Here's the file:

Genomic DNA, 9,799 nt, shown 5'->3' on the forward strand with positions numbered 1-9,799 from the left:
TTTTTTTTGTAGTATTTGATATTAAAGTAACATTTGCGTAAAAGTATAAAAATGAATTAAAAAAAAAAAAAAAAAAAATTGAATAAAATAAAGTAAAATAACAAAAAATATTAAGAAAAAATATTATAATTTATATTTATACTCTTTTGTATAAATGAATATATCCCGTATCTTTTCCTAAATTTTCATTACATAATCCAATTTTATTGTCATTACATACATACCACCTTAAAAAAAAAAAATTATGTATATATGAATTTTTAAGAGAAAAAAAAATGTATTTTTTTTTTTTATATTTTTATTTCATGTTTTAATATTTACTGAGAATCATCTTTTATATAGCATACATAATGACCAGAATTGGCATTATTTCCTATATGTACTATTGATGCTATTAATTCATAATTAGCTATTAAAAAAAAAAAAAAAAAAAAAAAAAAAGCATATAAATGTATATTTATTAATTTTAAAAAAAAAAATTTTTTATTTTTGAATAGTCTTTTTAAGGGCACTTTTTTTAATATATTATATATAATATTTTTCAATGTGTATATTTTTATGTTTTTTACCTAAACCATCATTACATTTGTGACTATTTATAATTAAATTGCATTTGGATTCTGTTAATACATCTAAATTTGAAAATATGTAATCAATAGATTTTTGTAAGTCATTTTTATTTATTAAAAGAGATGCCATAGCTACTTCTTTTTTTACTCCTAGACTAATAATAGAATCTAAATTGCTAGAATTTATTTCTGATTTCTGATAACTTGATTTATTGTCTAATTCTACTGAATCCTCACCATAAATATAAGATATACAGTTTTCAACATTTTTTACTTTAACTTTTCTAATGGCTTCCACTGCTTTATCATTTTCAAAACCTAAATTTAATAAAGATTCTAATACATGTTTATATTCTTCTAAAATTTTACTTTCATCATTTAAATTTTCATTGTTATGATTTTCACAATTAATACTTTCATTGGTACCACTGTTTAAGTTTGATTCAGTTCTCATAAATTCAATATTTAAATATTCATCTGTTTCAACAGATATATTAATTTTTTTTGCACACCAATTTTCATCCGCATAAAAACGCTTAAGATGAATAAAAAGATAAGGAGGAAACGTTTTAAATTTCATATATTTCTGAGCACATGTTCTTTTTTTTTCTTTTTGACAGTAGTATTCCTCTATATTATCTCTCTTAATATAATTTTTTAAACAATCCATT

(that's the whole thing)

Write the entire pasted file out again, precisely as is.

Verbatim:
Genomic DNA, 9,799 nt, shown 5'->3' on the forward strand with positions numbered 1-9,799 from the left:
TTTTTTTTGTAGTATTTGATATTAAAGTAACATTTGCGTAAAAGTATAAAAATGAATTAAAAAAAAAAAAAAAAAAAATTGAATAAAATAAAGTAAAATAACAAAAAATATTAAGAAAAAATATTATAATTTATATTTATACTCTTTTGTATAAATGAATATATCCCGTATCTTTTCCTAAATTTTCATTACATAATCCAATTTTATTGTCATTACATACATACCACCTTAAAAAAAAAAAATTATGTATATATGAATTTTTAAGAGAAAAAAAAATGTATTTTTTTTTTTTATATTTTTATTTCATGTTTTAATATTTACTGAGAATCATCTTTTATATAGCATACATAATGACCAGAATTGGCATTATTTCCTATATGTACTATTGATGCTATTAATTCATAATTAGCTATTAAAAAAAAAAAAAAAAAAAAAAAAAAAGCATATAAATGTATATTTATTAATTTTAAAAAAAAAAATTTTTTATTTTTGAATAGTCTTTTTAAGGGCACTTTTTTTAATATATTATATATAATATTTTTCAATGTGTATATTTTTATGTTTTTTACCTAAACCATCATTACATTTGTGACTATTTATAATTAAATTGCATTTGGATTCTGTTAATACATCTAAATTTGAAAATATGTAATCAATAGATTTTTGTAAGTCATTTTTATTTATTAAAAGAGATGCCATAGCTACTTCTTTTTTTACTCCTAGACTAATAATAGAATCTAAATTGCTAGAATTTATTTCTGATTTCTGATAACTTGATTTATTGTCTAATTCTACTGAATCCTCACCATAAATATAAGATATACAGTTTTCAACATTTTTTACTTTAACTTTTCTAATGGCTTCCACTGCTTTATCATTTTCAAAACCTAAATTTAATAAAGATTCTAATACATGTTTATATTCTTCTAAAATTTTACTTTCATCATTTAAATTTTCATTGTTATGATTTTCACAATTAATACTTTCATTGGTACCACTGTTTAAGTTTGATTCAGTTCTCATAAATTCAATATTTAAATATTCATCTGTTTCAACAGATATATTAATTTTTTTTGCACACCAATTTTCATCCGCATAAAAACGCTTAAGATGAATAAAAAGATAAGGAGGAAACGTTTTAAATTTCATATATTTCTGAGCACATGTTCTTTTTTTTTCTTTTTGACAGTAGTATTCCTCTATATTATCTCTCTTAATATAATTTTTTAAACAATCCATT